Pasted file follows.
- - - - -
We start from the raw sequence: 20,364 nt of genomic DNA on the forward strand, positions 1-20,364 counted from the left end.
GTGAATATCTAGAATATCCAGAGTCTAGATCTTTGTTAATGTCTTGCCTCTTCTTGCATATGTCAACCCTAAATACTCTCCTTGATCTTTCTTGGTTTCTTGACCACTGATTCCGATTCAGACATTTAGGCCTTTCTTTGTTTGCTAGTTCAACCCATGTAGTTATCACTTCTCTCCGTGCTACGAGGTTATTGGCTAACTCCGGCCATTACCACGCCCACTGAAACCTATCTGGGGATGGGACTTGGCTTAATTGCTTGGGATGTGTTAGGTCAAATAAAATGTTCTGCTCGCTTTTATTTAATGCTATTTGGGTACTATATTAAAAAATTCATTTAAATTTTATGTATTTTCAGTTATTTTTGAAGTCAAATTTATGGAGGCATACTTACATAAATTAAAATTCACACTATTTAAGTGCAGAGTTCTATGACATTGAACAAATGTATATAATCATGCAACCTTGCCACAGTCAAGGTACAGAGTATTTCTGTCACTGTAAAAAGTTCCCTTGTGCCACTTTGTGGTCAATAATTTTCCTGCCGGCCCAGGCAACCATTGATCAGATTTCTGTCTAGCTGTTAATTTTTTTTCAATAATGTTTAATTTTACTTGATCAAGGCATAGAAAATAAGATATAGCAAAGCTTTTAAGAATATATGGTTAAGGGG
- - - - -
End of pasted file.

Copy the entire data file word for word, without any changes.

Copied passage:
We start from the raw sequence: 20,364 nt of genomic DNA on the forward strand, positions 1-20,364 counted from the left end.
GTGAATATCTAGAATATCCAGAGTCTAGATCTTTGTTAATGTCTTGCCTCTTCTTGCATATGTCAACCCTAAATACTCTCCTTGATCTTTCTTGGTTTCTTGACCACTGATTCCGATTCAGACATTTAGGCCTTTCTTTGTTTGCTAGTTCAACCCATGTAGTTATCACTTCTCTCCGTGCTACGAGGTTATTGGCTAACTCCGGCCATTACCACGCCCACTGAAACCTATCTGGGGATGGGACTTGGCTTAATTGCTTGGGATGTGTTAGGTCAAATAAAATGTTCTGCTCGCTTTTATTTAATGCTATTTGGGTACTATATTAAAAAATTCATTTAAATTTTATGTATTTTCAGTTATTTTTGAAGTCAAATTTATGGAGGCATACTTACATAAATTAAAATTCACACTATTTAAGTGCAGAGTTCTATGACATTGAACAAATGTATATAATCATGCAACCTTGCCACAGTCAAGGTACAGAGTATTTCTGTCACTGTAAAAAGTTCCCTTGTGCCACTTTGTGGTCAATAATTTTCCTGCCGGCCCAGGCAACCATTGATCAGATTTCTGTCTAGCTGTTAATTTTTTTTCAATAATGTTTAATTTTACTTGATCAAGGCATAGAAAATAAGATATAGCAAAGCTTTTAAGAATATATGGTTAAGGGG